Question about Office Equipment & Supplies
For the 80W bulbs you'll be using 2 x 80 x 6 x 30 = 28800 W/hr = 28.8kW/hr.
For the 20W bulbs, it's 2 x 40 x 6 x 30 = 7200 W/hr =7.2 kW/hr.
The monthly saving is 21.6 kW/hrs, a saving of 75%.
Posted on Sep 04, 2010
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Posted on Jan 02, 2017
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Wattage is a term used to express magnitude of power. A common use is to define the electrical power consumption of your home appliances (check the labels). For example, look at the back label of your kitchen toaster. It might read 120 volts, 60 Hz, and 1200 Watts. The 1200 Watts is the power drawn by your toaster when you turn it on. You can get that (Watts) information for any appliance or device that runs on electricity in your house. That's important because that is the unit of measure the electric company uses to charge you in your electricity bill. The electric company bills your electric consumption in kilowatt-hour (KWH). All they are doing is calculating the watts by the thousands (that's the meaning of "kilo") for every hour you have your appliance turned on. The amount 22 cents per kilowatt-hour is close to how much the electricity is costing today. Back to your toaster, 1200 watts is equal to 1.2kilowatts. If you are using your toaster every day for an hour your monthly consumption is 1.2KWH times 30 days equals to 36KWH. That means at 22 cents per kilowatt-hour your toaster is costing you (36KWH times 22cents/KWH) $7.92 on that month. That's the toaster alone, now you can repeat this exercise for every appliance or device using electricity in your home. Start by just doing an inventory of each, do a log with four columns: (1)Name of the appliance, (2)Location, (3)Watts, and (4)Watts/1000 (to get the number in KW). Make a fifth (5) column and call it Hours. Make a sixth (6) column and call it KWH. Then sit down to estimate (think) for how many hours per month each device is turned on. Now multiply each value of column 4 by its corresponding hour number in column 5. Write the results in column 6. Add the results of column 6 and voila! You just have a pretty good estimate of the total KWH consumed in your home in 30 days. Multiply that by $0.22 (or get the actual cost per KWH from your electric service company) and see how close you are to the actual billing. Hope there is no surprises.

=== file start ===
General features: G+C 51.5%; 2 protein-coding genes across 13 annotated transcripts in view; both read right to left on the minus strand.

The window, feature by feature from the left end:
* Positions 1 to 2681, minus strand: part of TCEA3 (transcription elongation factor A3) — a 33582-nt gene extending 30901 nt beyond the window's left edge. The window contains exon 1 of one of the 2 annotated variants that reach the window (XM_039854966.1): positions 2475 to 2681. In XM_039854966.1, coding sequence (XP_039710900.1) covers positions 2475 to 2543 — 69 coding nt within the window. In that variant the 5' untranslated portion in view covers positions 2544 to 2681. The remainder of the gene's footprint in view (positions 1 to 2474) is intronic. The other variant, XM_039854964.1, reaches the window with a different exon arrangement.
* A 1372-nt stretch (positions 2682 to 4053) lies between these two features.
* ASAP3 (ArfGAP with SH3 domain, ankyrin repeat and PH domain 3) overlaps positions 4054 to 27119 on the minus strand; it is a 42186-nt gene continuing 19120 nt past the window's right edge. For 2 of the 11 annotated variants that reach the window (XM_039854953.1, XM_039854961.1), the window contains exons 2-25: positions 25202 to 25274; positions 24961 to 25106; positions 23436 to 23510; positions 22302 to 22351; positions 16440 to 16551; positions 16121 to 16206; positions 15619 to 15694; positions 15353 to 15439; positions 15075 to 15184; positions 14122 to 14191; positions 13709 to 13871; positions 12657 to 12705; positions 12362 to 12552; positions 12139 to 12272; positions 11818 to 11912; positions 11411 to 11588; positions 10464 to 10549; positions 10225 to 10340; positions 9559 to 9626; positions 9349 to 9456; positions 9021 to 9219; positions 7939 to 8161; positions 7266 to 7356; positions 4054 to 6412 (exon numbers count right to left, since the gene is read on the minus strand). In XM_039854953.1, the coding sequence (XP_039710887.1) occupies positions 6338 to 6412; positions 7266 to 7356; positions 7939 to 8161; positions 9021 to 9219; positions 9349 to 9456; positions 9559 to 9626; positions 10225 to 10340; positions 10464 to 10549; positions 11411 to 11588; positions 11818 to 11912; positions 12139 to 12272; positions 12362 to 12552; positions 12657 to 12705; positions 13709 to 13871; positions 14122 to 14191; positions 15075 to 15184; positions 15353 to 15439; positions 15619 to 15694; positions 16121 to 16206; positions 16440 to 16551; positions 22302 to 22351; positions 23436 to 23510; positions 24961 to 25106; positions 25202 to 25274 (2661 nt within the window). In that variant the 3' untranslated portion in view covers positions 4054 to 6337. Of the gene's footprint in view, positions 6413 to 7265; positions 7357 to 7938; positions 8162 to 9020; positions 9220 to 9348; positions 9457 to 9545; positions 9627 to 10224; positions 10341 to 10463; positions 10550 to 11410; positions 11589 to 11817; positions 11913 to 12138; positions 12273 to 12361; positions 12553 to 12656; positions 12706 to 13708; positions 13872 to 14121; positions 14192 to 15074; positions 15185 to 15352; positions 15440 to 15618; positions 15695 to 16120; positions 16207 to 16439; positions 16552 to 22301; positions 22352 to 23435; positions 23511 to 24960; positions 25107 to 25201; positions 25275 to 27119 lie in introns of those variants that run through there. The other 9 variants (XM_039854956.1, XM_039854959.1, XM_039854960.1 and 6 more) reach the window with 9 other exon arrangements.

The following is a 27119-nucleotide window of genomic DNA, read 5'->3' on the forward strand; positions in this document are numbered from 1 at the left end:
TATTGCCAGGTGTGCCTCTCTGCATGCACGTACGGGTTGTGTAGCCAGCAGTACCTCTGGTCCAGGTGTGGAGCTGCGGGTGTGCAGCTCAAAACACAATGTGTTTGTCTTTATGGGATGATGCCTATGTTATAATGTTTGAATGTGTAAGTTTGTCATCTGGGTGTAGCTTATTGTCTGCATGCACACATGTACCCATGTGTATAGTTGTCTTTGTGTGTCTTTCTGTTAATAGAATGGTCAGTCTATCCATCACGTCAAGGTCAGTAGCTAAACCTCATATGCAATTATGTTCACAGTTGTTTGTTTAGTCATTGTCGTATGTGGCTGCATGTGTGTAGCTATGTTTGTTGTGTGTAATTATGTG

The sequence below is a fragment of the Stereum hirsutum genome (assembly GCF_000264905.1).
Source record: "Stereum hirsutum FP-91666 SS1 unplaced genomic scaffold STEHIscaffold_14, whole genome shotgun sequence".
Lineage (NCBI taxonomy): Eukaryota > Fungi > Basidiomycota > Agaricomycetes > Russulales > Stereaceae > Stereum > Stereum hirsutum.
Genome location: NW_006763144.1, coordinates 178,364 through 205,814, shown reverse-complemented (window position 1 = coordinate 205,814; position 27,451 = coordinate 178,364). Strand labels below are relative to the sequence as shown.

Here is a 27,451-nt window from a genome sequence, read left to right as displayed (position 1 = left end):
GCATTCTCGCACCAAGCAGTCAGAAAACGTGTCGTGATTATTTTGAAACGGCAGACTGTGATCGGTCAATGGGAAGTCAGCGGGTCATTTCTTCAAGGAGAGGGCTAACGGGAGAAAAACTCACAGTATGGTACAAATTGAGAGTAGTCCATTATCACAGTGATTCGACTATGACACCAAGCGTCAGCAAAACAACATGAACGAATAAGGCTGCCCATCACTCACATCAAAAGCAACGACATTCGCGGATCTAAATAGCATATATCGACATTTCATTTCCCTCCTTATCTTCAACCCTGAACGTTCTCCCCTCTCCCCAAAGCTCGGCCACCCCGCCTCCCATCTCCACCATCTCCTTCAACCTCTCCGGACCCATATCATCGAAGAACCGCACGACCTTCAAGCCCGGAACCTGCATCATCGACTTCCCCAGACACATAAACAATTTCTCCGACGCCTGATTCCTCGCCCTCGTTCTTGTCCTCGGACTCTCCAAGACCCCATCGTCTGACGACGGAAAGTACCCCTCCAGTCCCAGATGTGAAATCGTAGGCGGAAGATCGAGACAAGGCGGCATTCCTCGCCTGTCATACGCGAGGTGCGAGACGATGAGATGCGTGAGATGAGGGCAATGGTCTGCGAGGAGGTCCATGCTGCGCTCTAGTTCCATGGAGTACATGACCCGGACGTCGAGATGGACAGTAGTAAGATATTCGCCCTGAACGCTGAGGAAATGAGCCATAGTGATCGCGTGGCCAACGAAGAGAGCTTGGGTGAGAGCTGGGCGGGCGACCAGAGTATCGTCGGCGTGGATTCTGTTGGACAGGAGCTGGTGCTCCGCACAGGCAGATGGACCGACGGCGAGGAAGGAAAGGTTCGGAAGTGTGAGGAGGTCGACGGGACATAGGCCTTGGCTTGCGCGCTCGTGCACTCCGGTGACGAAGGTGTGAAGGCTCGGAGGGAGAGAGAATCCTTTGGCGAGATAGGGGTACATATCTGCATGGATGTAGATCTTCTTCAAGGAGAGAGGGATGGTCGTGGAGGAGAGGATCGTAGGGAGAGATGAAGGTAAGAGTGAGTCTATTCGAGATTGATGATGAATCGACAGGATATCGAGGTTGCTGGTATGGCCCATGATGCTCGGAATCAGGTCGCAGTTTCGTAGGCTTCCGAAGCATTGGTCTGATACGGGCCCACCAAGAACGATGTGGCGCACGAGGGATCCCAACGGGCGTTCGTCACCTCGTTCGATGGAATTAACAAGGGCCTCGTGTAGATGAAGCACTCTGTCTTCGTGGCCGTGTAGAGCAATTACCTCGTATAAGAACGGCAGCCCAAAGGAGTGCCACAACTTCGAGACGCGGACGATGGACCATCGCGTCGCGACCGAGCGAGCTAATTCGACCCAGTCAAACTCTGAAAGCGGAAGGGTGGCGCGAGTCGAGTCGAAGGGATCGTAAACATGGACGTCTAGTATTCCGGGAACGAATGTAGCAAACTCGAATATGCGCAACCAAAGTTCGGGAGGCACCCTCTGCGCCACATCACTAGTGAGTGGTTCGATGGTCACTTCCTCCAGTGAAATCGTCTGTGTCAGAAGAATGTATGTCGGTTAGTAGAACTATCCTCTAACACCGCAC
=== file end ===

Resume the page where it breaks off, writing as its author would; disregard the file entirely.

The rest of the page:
There are the science and engineering definitions of the term watt you can research to come to the same conclusion hereto, I just laid a practical perspective.
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